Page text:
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Contractual provisions excluding annulment due to error, duress, fraud or undue influence

Contractual provisions excluding annulment due to error, duress, frau

Contractual provisions excluding annulment due to error, duress, fraud or undue influence

14.12.2020 NL law

In Dutch legal practice, contracting parties often agree on provisions including an arrangement in which they waive their right to invoke the nullity of the contract in question. By doing so, the parties intend to exclude an eventual contractual annulment arising from error, duress, fraud or undue influence.

The consequences of annulment can be significant for the parties involved. Therefore, contracting parties often opt to include such provisions excluding annulment. The question, however, is whether such an exclusionary clause is valid and, if so, under what circumstances it can be invoked.

Exclusion of claims for error (art. 6:228 DCC) or duress/fraud/undue influence (art. 3:44 DCC)

Error

A contracting party who believes to have erred in concluding an agreement may invoke art. 6:228 DCC and claim the annulment of the agreement in question.

Literature is divided on the question of whether an appeal to error by the parties can be contractually excluded. Some writers are of the opinion that this is not possible; such a provision would be contrary to the contracting party’s right of self-determination, as it would violate the formation of free will. Error is aimed specifically at redressing a mistakenly formed will.

The general principle in literature and jurisprudence, however, is that contractual exclusion of an invocation of error is possible, but only within the limitations of reasonableness and fairness (art. 6:248 BW); see also AG Bakels’ opinion in Supreme Court 13 April 2001, NJ 2001/326 (Braat/Ros). Whether reasonability and fairness preclude reliance on this type of clause depends on numerous circumstances; the nature and further content of the contract in which the clause is included, the social position and mutual relationship between the parties, the manner in which the clause was concluded, and the extent to which the other party was aware of the purport of the clause.  In this respect, it is also important whether the party in question has acted in good faith. If, for example, one party (party A) deliberately provided the other party (party B) with incorrect information, or deliberately withheld information, reasonableness and fairness will (in most cases) stand in the way of a reliance (by party A) on such a term. However, if both parties have misrepresented themselves in concluding the contract (mutual error) or one of the parties has inadvertently provided incorrect information, reliance on such a clause may be possible.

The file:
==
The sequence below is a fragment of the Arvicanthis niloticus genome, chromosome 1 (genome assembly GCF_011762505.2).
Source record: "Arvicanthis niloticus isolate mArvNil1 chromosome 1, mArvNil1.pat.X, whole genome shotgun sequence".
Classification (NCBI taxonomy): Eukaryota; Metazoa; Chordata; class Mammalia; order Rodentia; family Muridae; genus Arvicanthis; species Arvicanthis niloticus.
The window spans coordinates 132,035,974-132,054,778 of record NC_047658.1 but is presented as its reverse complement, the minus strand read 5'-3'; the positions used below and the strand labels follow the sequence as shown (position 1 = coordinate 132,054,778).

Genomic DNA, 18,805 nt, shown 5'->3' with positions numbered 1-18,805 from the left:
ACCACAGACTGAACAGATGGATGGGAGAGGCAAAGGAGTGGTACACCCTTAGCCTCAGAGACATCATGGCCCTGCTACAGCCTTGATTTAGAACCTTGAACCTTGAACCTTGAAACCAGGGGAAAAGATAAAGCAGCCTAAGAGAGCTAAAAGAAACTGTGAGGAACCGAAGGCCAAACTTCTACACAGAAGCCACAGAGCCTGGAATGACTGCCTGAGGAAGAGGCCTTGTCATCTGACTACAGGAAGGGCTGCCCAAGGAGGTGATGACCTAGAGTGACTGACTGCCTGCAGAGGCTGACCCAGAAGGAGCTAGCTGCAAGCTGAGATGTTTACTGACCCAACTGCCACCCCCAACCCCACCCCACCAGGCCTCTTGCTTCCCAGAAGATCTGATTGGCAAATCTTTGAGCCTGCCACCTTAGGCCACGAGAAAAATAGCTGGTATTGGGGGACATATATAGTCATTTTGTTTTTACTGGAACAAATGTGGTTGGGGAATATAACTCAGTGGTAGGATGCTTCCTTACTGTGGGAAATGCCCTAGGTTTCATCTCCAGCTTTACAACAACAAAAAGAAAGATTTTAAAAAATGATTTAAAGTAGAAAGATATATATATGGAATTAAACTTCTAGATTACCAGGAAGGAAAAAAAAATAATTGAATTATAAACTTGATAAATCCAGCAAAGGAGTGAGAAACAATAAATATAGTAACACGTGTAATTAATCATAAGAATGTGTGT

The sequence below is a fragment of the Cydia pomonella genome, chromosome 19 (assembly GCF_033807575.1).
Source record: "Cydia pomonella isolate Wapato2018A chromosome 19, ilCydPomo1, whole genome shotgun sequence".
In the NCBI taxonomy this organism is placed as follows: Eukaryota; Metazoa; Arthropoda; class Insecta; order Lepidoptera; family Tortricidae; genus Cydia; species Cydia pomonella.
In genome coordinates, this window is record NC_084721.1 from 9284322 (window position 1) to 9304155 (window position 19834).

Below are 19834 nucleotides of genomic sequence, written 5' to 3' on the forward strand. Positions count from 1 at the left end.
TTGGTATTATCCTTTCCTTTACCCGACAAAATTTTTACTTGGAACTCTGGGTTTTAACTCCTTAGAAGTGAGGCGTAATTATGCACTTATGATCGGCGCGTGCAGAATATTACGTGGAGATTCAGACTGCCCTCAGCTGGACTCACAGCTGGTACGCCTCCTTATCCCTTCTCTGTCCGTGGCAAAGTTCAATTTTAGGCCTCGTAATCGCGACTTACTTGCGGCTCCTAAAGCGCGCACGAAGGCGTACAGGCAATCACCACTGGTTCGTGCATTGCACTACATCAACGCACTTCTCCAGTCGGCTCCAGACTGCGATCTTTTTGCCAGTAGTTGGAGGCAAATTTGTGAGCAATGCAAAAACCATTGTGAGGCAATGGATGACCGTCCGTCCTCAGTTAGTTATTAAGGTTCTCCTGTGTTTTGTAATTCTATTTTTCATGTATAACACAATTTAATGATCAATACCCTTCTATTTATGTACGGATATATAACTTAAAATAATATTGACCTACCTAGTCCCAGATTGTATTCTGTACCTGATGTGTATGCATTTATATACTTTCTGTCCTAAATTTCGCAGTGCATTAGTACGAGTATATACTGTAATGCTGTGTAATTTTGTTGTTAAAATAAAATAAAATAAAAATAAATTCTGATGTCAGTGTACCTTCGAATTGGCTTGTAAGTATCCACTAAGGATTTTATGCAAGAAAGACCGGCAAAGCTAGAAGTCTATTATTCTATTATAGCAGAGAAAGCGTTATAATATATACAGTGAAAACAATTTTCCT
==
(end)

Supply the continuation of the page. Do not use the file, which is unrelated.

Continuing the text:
This approach (also called the “casuistic approach”) is consistent with Section II-7:215(2) DCFR. According to Section II-7:215(2) DCFR, contractual exclusion of an invocation of error is possible, but within the limitations of good faith and fair dealing. See also Section 4:118(2) PECL: “Remedies for mistake and incorrect information may be excluded or restricted unless the exclusion or restriction is contrary to good faith and fair dealing.”

Duress, fraud and undue influence

A contracting party who believes to have entered into an agreement as a result of duress, fraud or undue influence may invoke art. 3:44 DCC and claim the annulment of the agreement in question.

The general principle in literature and jurisprudence is that contractual exclusion of an invocation of duress (art. 3:44(2) DCC), fraud (art. 3:44(3) DCC), or undue influence (art. 3:44(4) DCC) is not possible. Such a provision is considered to be contrary to public order or morality, and for that reason the provision is void (art. 3:40 DCC). See also AG Bakels’ opinion in Supreme Court 13 April 2001, NJ 2001/326 (Braat/Ros), par. 2.30. Furthermore, when duress, fraud or undue influence is a result of an intentional act, it would be contrary to the standards of reasonableness and fairness (art. 6:2 DCC) if that party responsible for that intentional act relied on the provision; therefore the provision will have no legal effect in this case (art. 6:248(2) DCC).

Some writers however, argue that the (contractual) exclusion of the remedy of annulment in SPAs is possible in cases of fraud, and any such provision should not be considered void for being contrary to public order or morality (art. 3:40 DCC). These writers do not share the opinion that this type of provision would run contrary to the contracting party’s right of self-determination (or other grounds for art. 3:40 DCC). They further argue that a claim for damages in order to equalise the situation with the other party is (mostly) within the realm of possibility with regard to fraud (art. 6:162 DCC). According to their standpoint, such a provision could still not apply if it would be unacceptable according to standards of reasonableness and fairness (art. 6:248 DCC).

The general principle in literature and jurisprudence is consistent with Section II-7:215(1) DCFR. See also Section 4:118(1) PECL: ’’Remedies for fraud, threats and excessive benefit or unfair advantage-taking, and the right to avoid an unfair term which has not been individually negotiated, cannot be excluded or restricted.”

Conclusion

Whether or not parties may contractually exclude reliance on a ground for annulment depends on the nature of that ground for annulment. Contractual exclusion of an invocation of error is possible, but within the limits of reasonableness and fairness (art. 6:248 DCC), while it is generally assumed that the exclusion of an invocation of duress, fraud or abuse of circumstances (art. 3:44 DCC) is not within the realm of possibility.

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